MALAISE: Confronting the Uncomfortable

By Kiersten Remster '17 

As nearly every American has also experienced, I stand in line at the grocery store. Ahead of me, I see a mother and her daughter waiting in line. The daughter is toddling around, picking up merchandise and products she should not be playing with. She pulls on her mother’s pant leg, trying every maneuver to get her attention. The mother seemingly ignores her child’s desperate call for attention, as her eyes glue to the white screen of her iPhone. A distraction within this family structure makes not only the child and mother uncomfortable, but the viewer feels the sense of tension and uncomfortableness from this relationship.

This scene of distraction is what University of Dayton alum, Mallory Tay, incorporated into her recent exhibit titled MALAISE. Showcased in ArtStreet’s White Box Gallery, Tay beautifully crocheted brightly colored yarn to tell the story of juxtaposing family life with dysfunction. Tay’s own childhood tension of growing up in a household that encouraged distractions between mother and daughter served as inspiration for her installation. Whimsically assorted yarn spill from the rafters of the gallery in organized, vibrant tapestry-like arrangements.

Audio installments playing sequences of family conflicts and arguments roar through the gaps of the fabric, piercing any happy memory of nostalgia from our childhood. Amidst the youthful colors of the yarn draping to the floor, pain and sorrow from family members sinks deeper into our subconscious.

Immersed into the suspended hangings are two figures covered in the crocheted material. A maternal figure stands with her fingers glued to texting on her cell phone while a younger figure grabs a hold of the mother’s body. The child eagerly and desperately clings, seeking the love and attention she needs. The cellphone, like the figures’ bodies, is encased in the yarn weaving to reveal the contrast between nostalgic childhood feelings of comfort versus the technological distraction evoking frustration.

As visitors move past the presence of the tense figures, a path between the fabrics guides them to a final figure. A few yards away, the child appears again as a repetition but the body positioning in this pose is quite stunning. Placed with one knee bent to raise the foot on a pile of crocheted fabric, the child reaches for a rope of yarn tumbling down from the suspended hangings. The figure throws her head back, allowing for her long braided hair to spill over her back touching the floor. Tay’s casting of the figure with her chest opened up and neck extended evoke feelings of freedom. The posture provokes energy and a sense of motion, bringing the child to life and action. The energy of betrayal feeds off of the youthful figure, as her ultimate decision to depart from family dysfunction involves abandonment.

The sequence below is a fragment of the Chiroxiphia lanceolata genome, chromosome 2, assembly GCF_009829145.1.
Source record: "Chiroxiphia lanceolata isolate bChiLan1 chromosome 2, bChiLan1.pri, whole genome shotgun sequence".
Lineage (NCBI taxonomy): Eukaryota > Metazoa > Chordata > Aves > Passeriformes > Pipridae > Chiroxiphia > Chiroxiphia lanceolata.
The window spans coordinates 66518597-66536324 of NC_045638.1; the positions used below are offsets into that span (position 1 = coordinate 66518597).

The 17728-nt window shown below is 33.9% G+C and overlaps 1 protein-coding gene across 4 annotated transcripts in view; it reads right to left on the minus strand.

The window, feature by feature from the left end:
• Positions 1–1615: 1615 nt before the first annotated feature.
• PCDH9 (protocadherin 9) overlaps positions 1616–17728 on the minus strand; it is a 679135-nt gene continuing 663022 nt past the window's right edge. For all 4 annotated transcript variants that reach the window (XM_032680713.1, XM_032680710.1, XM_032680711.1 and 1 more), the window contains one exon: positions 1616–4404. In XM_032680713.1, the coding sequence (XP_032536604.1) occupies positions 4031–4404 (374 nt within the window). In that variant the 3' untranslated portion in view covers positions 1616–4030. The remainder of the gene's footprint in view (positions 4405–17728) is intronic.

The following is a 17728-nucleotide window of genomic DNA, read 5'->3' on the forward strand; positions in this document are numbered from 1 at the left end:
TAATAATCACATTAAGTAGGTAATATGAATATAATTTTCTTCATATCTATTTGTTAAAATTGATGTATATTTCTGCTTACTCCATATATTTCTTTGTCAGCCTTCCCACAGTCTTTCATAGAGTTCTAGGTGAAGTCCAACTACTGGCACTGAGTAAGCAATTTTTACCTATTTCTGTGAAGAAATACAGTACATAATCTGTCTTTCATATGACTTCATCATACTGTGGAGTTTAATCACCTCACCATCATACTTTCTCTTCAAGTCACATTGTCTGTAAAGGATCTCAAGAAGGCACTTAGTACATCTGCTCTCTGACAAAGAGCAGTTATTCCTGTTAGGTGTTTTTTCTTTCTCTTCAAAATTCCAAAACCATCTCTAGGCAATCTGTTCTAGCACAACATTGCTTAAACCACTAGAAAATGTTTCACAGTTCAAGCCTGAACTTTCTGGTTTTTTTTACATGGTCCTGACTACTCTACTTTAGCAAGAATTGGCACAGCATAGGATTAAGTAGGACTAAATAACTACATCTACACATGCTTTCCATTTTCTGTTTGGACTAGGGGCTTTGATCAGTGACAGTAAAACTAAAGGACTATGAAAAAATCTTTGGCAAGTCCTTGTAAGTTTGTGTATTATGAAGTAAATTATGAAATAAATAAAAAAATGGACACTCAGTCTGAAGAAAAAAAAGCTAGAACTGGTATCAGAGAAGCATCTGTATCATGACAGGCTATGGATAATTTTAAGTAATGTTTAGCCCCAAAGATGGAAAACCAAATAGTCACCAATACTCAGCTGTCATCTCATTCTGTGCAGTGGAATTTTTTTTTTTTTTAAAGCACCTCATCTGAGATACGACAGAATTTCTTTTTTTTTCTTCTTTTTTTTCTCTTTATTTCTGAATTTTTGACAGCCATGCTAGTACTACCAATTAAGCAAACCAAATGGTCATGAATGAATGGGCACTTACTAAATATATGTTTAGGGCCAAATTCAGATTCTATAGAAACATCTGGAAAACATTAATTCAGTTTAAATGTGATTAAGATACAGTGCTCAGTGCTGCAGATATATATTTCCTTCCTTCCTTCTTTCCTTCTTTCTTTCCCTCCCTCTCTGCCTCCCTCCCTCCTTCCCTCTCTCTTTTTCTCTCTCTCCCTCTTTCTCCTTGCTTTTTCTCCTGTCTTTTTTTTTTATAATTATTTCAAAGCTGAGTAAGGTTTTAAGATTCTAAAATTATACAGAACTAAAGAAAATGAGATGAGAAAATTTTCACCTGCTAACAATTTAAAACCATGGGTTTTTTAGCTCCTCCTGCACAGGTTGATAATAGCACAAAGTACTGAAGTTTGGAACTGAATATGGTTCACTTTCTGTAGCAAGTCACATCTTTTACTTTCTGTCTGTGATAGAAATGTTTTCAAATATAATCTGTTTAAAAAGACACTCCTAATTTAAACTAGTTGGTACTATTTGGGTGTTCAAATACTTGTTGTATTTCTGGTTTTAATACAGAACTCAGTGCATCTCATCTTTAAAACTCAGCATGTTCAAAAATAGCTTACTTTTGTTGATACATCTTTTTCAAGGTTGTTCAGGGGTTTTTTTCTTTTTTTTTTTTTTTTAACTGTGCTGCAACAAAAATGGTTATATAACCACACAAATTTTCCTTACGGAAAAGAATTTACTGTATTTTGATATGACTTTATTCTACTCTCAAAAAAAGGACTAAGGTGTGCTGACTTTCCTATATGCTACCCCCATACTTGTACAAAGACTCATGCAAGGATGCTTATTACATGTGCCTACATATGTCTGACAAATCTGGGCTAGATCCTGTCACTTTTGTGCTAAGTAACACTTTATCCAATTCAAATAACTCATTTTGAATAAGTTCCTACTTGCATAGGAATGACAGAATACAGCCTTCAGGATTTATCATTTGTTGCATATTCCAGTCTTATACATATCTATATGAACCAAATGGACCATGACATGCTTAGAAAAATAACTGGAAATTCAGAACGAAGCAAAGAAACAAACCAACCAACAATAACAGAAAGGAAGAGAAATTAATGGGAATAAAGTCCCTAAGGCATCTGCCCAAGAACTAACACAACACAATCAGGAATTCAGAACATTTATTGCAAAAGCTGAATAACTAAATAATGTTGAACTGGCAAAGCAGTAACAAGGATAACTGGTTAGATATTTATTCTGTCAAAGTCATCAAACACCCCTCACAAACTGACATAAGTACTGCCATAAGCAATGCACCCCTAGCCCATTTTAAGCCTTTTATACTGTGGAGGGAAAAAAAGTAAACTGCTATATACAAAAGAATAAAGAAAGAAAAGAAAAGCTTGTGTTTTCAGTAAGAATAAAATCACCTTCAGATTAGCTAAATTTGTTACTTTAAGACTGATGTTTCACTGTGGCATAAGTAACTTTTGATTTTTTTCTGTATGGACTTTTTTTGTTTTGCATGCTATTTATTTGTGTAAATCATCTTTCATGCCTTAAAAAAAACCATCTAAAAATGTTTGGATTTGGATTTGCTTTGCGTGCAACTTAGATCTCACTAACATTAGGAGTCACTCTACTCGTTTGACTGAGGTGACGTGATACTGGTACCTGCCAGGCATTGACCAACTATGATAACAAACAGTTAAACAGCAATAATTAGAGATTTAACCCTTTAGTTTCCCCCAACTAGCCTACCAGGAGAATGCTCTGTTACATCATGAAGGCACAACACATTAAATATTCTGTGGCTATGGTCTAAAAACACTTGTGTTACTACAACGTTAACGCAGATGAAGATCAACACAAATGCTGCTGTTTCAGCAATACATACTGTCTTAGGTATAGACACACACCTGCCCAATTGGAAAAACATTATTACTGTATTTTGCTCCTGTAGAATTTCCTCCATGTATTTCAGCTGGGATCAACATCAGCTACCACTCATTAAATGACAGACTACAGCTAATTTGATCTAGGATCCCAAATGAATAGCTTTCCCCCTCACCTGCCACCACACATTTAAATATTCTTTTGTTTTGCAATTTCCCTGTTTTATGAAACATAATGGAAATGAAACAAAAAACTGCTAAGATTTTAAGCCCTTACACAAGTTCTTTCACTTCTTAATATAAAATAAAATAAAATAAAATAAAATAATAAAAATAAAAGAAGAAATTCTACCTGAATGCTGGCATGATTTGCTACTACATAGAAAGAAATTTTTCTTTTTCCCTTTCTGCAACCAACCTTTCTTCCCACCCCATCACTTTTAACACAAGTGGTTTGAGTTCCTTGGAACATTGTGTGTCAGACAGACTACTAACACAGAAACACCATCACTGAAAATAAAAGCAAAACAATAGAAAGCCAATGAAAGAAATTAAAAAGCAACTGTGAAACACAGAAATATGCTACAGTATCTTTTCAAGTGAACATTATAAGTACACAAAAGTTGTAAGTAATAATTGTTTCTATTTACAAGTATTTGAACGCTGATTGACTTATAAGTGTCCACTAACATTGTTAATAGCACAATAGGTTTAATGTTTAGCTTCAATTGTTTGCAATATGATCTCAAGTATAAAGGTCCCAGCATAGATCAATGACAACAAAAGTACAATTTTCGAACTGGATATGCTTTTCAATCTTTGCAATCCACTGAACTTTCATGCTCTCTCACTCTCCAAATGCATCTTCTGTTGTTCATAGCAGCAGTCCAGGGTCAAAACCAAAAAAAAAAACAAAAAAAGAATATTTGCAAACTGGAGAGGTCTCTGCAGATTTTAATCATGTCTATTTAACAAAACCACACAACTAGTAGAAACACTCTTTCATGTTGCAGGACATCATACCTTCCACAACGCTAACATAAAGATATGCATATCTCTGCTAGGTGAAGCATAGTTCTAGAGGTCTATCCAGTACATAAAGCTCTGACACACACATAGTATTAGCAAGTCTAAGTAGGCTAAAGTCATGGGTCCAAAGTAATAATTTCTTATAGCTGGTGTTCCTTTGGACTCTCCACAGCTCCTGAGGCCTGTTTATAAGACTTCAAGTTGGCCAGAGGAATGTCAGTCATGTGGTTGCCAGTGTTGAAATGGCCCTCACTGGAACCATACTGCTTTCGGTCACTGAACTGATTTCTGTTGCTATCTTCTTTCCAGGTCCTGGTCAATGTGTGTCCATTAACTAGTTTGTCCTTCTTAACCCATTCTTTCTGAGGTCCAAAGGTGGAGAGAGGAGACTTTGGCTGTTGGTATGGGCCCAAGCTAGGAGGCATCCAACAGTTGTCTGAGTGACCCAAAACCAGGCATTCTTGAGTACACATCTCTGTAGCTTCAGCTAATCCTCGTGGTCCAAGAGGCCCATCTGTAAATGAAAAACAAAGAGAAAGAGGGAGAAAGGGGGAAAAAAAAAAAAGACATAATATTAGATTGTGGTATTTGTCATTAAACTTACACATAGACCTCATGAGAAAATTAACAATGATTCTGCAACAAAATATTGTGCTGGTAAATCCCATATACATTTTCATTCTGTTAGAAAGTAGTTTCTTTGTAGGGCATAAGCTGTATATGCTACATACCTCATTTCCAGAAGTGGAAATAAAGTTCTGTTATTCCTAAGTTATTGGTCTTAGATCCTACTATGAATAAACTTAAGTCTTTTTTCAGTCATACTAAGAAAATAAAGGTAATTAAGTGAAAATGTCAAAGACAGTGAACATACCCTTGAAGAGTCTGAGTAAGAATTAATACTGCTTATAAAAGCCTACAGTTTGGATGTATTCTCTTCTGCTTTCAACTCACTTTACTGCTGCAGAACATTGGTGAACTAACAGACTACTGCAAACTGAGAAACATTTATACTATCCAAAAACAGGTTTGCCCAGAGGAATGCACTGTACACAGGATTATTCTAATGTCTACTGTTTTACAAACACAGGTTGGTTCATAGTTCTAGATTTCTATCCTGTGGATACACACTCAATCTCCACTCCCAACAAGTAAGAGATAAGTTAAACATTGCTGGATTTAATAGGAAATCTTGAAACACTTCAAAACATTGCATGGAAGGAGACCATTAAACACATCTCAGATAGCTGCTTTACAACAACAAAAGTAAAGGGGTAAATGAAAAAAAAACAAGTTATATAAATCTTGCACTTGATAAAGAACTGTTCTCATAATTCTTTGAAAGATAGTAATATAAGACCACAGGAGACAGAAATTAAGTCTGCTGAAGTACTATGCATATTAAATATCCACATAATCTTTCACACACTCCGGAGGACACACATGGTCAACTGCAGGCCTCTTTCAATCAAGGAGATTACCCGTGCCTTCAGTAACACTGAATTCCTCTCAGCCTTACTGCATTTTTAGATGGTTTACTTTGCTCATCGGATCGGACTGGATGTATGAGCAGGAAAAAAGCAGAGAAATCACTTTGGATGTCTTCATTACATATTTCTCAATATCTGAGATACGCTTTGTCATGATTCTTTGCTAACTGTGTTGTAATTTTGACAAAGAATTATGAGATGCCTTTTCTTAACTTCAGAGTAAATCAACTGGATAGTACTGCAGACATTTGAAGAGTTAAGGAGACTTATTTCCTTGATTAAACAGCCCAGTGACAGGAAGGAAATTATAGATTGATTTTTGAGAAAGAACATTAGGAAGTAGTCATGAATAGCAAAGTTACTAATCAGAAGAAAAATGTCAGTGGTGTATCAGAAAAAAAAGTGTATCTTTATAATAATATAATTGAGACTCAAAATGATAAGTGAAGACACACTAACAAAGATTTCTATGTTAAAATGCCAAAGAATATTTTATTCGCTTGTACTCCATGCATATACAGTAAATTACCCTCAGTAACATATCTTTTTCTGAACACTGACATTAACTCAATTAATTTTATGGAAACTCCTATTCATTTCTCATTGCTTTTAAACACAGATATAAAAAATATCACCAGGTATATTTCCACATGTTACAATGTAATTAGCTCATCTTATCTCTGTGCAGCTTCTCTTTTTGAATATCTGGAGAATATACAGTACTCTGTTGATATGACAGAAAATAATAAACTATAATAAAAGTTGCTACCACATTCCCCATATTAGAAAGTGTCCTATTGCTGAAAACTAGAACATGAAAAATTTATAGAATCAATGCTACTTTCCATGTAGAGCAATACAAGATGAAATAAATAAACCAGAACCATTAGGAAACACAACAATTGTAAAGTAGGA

Tay’s construction of the installation challenges us to interact with this familial commentary. Why do we feel so uncomfortable to see the comfort of yarn juxtaposed with the tension and heartbreak that lies within a family? Does the nostalgic yarn bring us back to childhood memories or does the audio portion of family arguments provoke times of upset feelings? Does the placement of the figures grab your attention?

Tay’s installation serves as a building block for her artistic journey. Malaise is the beginning of an exploration of confronting the moment of awareness. She intends to continue her motif of knowing how every little moment affects the grand scheme of matters as she progresses and creates additional pieces for her exhibit down the road.

With the visual imagery of Tay’s sociological perspective of family dysfunction, we are able to ask ourselves where the 21st century family is headed. Please stop by ArtStreet’s White Box Gallery and discover the role of distraction within the family model. Malaise is currently on display until February 19th.

Kiersten Remster is a sophomore Art History and German student at University of Dayton. She is the new student arts writer at ArtStreet and is very excited to be a part of the ArtStreet family. Kiersten has been a competitive swimmer her whole life and is continuing her swimming career through the Dayton Master's program. She is also serving on the Academic Affairs Committee this year as vice president and is looking forward to working with faculty in order to improve Dayton's academic curriculum.

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